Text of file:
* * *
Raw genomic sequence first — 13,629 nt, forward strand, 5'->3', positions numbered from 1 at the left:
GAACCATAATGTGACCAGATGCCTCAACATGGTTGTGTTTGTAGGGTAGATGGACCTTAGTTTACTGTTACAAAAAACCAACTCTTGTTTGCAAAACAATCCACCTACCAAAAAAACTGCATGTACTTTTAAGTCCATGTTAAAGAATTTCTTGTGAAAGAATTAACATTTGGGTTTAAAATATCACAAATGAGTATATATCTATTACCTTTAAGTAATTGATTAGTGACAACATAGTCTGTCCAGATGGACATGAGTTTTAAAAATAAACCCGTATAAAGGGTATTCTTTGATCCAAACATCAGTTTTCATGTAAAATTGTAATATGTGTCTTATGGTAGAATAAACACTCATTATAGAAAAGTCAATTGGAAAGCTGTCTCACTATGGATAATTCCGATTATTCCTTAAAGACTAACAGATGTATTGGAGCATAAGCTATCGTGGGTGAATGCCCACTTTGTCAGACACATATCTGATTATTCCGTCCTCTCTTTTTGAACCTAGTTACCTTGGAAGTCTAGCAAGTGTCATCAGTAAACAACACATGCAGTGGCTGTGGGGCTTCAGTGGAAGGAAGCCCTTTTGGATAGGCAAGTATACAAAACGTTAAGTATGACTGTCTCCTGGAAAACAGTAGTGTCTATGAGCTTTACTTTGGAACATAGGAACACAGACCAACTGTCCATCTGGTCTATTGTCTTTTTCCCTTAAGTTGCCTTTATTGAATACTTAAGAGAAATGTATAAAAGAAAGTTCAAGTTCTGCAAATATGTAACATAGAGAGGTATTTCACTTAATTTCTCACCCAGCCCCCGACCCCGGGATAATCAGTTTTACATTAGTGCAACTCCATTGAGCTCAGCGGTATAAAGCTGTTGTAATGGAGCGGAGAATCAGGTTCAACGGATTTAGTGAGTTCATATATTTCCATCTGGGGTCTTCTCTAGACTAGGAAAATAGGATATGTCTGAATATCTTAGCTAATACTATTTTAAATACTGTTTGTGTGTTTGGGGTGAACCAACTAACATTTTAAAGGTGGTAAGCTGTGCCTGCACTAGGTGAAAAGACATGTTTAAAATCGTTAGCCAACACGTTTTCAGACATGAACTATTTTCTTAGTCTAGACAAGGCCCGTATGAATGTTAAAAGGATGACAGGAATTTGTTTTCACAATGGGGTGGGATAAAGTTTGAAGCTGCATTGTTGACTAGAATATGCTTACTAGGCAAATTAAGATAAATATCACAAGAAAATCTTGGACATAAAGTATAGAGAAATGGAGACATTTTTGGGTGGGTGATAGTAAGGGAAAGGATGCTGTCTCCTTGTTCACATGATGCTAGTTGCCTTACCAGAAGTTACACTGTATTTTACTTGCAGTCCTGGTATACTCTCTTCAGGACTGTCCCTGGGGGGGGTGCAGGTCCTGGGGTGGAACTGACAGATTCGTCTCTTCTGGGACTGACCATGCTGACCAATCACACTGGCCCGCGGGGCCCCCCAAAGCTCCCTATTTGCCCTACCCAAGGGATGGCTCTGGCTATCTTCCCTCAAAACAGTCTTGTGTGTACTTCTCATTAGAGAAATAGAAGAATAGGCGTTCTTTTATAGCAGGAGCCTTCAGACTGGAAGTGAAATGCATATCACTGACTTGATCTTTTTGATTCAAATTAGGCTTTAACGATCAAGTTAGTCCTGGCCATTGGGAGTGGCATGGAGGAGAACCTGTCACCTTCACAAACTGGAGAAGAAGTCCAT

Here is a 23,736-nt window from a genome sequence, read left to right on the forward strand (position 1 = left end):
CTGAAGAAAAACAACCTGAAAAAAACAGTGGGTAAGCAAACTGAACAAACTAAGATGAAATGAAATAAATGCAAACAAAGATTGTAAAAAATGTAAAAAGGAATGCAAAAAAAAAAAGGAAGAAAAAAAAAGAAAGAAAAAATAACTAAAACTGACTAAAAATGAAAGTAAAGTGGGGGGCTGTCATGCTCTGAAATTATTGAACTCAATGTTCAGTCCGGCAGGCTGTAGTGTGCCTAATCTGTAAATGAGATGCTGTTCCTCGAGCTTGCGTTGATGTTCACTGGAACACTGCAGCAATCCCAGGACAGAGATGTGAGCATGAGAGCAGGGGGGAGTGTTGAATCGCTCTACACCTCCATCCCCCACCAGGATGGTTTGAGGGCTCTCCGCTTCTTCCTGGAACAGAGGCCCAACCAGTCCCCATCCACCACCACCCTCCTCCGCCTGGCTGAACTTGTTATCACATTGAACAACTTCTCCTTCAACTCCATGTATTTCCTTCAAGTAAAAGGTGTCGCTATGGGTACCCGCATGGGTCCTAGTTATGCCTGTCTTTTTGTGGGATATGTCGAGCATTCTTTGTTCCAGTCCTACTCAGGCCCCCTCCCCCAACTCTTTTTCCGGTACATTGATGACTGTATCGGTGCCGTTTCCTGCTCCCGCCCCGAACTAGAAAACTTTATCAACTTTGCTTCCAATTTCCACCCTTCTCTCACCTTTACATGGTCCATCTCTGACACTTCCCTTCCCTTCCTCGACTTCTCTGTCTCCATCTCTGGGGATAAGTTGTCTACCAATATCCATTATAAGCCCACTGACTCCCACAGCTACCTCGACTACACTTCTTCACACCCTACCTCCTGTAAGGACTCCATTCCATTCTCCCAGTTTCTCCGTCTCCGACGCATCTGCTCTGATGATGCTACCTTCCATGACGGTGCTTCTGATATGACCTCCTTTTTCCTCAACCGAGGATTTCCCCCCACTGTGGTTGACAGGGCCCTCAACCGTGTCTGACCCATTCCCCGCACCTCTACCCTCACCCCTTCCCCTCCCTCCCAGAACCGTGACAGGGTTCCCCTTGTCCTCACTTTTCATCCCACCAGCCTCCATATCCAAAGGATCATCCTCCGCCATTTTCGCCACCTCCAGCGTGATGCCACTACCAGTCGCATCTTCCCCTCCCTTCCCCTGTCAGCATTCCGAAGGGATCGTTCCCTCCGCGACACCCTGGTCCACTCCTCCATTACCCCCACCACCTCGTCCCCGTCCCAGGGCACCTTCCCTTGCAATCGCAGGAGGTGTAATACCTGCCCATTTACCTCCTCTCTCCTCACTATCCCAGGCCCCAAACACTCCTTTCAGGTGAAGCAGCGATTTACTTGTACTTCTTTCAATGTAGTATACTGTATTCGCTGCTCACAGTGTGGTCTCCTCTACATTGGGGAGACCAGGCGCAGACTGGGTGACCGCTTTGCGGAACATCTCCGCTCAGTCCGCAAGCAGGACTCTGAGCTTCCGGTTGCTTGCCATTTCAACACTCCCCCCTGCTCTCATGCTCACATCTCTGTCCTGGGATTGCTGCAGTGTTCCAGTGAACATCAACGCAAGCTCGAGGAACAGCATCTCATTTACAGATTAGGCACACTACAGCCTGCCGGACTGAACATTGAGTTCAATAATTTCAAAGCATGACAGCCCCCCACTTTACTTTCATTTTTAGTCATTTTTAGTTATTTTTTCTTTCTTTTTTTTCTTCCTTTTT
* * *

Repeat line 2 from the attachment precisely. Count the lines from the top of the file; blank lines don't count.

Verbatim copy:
GAACCATAATGTGACCAGATGCCTCAACATGGTTGTGTTTGTAGGGTAGATGGACCTTAGTTTACTGTTACAAAAAACCAACTCTTGTTTGCAAAACAATCCACCTACCAAAAAAACTGCATGTACTTTTAAGTCCATGTTAAAGAATTTCTTGTGAAAGAATTAACATTTGGGTTTAAAATATCACAAATGAGTATATATCTATTACCTTTAAGTAATTGATTAGTGACAACATAGTCTGTCCAGATGGACATGAGTTTTAAAAATAAACCCGTATAAAGGGTATTCTTTGATCCAAACATCAGTTTTCATGTAAAATTGTAATATGTGTCTTATGGTAGAATAAACACTCATTATAGAAAAGTCAATTGGAAAGCTGTCTCACTATGGATAATTCCGATTATTCCTTAAAGACTAACAGATGTATTGGAGCATAAGCTATCGTGGGTGAATGCCCACTTTGTCAGACACATATCTGATTATTCCGTCCTCTCTTTTTGAACCTAGTTACCTTGGAAGTCTAGCAAGTGTCATCAGTAAACAACACATGCAGTGGCTGTGGGGCTTCAGTGGAAGGAAGCCCTTTTGGATAGGCAAGTATACAAAACGTTAAGTATGACTGTCTCCTGGAAAACAGTAGTGTCTATGAGCTTTACTTTGGAACATAGGAACACAGACCAACTGTCCATCTGGTCTATTGTCTTTTTCCCTTAAGTTGCCTTTATTGAATACTTAAGAGAAATGTATAAAAGAAAGTTCAAGTTCTGCAAATATGTAACATAGAGAGGTATTTCACTTAATTTCTCACCCAGCCCCCGACCCCGGGATAATCAGTTTTACATTAGTGCAACTCCATTGAGCTCAGCGGTATAAAGCTGTTGTAATGGAGCGGAGAATCAGGTTCAACGGATTTAGTGAGTTCATATATTTCCATCTGGGGTCTTCTCTAGACTAGGAAAATAGGATATGTCTGAATATCTTAGCTAATACTATTTTAAATACTGTTTGTGTGTTTGGGGTGAACCAACTAACATTTTAAAGGTGGTAAGCTGTGCCTGCACTAGGTGAAAAGACATGTTTAAAATCGTTAGCCAACACGTTTTCAGACATGAACTATTTTCTTAGTCTAGACAAGGCCCGTATGAATGTTAAAAGGATGACAGGAATTTGTTTTCACAATGGGGTGGGATAAAGTTTGAAGCTGCATTGTTGACTAGAATATGCTTACTAGGCAAATTAAGATAAATATCACAAGAAAATCTTGGACATAAAGTATAGAGAAATGGAGACATTTTTGGGTGGGTGATAGTAAGGGAAAGGATGCTGTCTCCTTGTTCACATGATGCTAGTTGCCTTACCAGAAGTTACACTGTATTTTACTTGCAGTCCTGGTATACTCTCTTCAGGACTGTCCCTGGGGGGGGTGCAGGTCCTGGGGTGGAACTGACAGATTCGTCTCTTCTGGGACTGACCATGCTGACCAATCACACTGGCCCGCGGGGCCCCCCAAAGCTCCCTATTTGCCCTACCCAAGGGATGGCTCTGGCTATCTTCCCTCAAAACAGTCTTGTGTGTACTTCTCATTAGAGAAATAGAAGAATAGGCGTTCTTTTATAGCAGGAGCCTTCAGACTGGAAGTGAAATGCATATCACTGACTTGATCTTTTTGATTCAAATTAGGCTTTAACGATCAAGTTAGTCCTGGCCATTGGGAGTGGCATGGAGGAGAACCTGTCACCTTCACAAACTGGAGAAGAAGTCCAT